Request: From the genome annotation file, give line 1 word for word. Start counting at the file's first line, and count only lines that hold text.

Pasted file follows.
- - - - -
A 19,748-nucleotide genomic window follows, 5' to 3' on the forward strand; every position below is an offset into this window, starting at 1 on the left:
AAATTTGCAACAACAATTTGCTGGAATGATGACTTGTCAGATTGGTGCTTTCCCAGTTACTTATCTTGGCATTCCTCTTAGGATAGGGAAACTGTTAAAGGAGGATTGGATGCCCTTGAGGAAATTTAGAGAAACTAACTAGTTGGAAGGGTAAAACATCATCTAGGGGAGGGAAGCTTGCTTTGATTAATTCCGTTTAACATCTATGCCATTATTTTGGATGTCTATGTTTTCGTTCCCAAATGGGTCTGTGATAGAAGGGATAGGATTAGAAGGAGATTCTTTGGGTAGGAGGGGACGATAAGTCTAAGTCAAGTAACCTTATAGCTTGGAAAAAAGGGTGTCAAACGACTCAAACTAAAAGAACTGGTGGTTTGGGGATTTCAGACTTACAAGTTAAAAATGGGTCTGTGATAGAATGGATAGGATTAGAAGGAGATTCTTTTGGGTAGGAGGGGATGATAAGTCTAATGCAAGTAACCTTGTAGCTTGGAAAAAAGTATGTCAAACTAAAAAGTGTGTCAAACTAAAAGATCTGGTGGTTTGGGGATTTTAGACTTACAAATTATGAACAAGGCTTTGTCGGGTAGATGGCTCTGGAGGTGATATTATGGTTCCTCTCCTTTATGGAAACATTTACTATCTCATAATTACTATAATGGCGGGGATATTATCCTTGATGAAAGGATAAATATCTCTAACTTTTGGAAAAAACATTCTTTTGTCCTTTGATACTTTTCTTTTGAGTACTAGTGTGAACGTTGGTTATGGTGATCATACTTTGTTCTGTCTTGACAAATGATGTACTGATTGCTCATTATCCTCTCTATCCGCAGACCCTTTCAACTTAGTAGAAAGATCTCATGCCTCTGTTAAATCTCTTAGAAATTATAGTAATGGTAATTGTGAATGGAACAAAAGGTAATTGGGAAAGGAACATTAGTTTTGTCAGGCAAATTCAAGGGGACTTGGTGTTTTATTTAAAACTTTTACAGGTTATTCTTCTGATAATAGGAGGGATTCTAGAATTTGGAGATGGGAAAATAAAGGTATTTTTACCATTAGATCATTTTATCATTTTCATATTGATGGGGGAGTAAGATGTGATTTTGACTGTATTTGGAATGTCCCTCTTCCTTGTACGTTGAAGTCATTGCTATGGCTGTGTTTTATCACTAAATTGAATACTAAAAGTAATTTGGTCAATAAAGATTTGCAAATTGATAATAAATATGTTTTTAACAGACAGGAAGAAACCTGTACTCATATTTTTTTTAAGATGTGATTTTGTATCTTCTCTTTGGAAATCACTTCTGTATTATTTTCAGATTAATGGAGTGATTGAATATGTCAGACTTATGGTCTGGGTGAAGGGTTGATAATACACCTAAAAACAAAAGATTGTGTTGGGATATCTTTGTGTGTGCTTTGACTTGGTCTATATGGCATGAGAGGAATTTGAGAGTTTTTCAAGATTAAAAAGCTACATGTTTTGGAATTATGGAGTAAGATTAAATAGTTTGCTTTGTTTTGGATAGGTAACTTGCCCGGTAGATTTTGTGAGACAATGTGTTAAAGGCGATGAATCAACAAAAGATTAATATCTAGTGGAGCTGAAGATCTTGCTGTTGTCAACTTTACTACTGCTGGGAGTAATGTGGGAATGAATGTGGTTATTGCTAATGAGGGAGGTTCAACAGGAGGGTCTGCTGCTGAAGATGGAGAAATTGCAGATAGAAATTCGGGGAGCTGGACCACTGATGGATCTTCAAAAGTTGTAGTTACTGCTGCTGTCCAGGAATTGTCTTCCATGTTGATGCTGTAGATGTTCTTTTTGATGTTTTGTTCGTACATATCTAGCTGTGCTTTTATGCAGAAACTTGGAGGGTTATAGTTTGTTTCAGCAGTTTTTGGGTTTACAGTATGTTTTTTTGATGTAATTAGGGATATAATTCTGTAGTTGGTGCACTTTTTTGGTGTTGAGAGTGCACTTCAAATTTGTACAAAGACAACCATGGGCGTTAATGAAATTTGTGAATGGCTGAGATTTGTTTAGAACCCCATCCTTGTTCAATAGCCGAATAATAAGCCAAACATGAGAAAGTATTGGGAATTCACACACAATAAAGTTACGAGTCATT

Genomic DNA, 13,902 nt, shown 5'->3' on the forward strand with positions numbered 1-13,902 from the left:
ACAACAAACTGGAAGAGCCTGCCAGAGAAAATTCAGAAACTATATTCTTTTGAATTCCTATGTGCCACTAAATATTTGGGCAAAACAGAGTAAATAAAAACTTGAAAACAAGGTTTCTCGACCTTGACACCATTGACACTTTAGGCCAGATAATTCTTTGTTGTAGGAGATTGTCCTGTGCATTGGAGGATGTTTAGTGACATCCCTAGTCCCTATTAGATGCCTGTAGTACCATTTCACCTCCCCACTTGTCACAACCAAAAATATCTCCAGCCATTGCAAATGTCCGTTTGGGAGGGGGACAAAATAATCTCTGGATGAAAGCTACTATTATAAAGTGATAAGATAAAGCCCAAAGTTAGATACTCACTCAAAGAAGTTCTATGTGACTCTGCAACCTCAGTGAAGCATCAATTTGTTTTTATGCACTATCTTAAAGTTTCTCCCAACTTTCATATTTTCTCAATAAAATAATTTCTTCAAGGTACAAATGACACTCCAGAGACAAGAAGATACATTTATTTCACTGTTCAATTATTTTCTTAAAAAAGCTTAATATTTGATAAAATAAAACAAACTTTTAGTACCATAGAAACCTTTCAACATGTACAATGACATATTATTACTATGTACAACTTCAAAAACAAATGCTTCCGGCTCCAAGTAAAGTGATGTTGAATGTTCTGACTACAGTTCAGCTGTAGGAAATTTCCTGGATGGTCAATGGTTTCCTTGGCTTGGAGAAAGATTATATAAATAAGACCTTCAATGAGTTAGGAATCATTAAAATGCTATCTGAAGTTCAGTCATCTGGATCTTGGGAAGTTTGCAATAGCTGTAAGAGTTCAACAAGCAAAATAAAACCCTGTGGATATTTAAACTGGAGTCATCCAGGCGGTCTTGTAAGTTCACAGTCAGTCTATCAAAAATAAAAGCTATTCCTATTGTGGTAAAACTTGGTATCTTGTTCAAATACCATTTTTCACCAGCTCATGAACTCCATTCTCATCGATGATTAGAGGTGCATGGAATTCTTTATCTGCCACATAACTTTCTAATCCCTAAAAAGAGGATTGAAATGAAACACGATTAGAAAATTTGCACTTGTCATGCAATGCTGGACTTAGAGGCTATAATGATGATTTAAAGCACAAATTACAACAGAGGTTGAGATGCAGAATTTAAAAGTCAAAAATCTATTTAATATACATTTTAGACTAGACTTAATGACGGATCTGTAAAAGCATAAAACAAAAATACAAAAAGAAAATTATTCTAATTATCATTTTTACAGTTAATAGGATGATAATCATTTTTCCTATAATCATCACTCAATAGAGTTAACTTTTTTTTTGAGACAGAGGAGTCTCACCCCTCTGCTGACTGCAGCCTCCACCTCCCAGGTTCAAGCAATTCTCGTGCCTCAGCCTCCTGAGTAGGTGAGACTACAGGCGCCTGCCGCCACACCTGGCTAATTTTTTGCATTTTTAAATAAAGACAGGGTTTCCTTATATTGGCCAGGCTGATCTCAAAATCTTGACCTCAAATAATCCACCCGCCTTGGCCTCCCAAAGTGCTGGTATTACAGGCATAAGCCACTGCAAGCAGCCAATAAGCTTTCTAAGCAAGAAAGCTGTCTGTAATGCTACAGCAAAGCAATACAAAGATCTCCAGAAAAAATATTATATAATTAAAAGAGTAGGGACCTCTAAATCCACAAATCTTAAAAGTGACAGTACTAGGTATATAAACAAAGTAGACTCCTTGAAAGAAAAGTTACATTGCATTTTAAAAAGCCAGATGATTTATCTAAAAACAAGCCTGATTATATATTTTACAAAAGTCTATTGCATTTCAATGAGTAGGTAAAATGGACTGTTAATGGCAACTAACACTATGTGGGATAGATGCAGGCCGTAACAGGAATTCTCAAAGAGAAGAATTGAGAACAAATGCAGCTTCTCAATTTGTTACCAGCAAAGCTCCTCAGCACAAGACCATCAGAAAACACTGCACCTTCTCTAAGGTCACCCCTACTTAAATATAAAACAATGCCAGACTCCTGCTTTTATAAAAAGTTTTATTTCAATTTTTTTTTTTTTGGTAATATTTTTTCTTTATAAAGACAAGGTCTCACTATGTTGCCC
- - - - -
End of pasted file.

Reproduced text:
A 19,748-nucleotide genomic window follows, 5' to 3' on the forward strand; every position below is an offset into this window, starting at 1 on the left: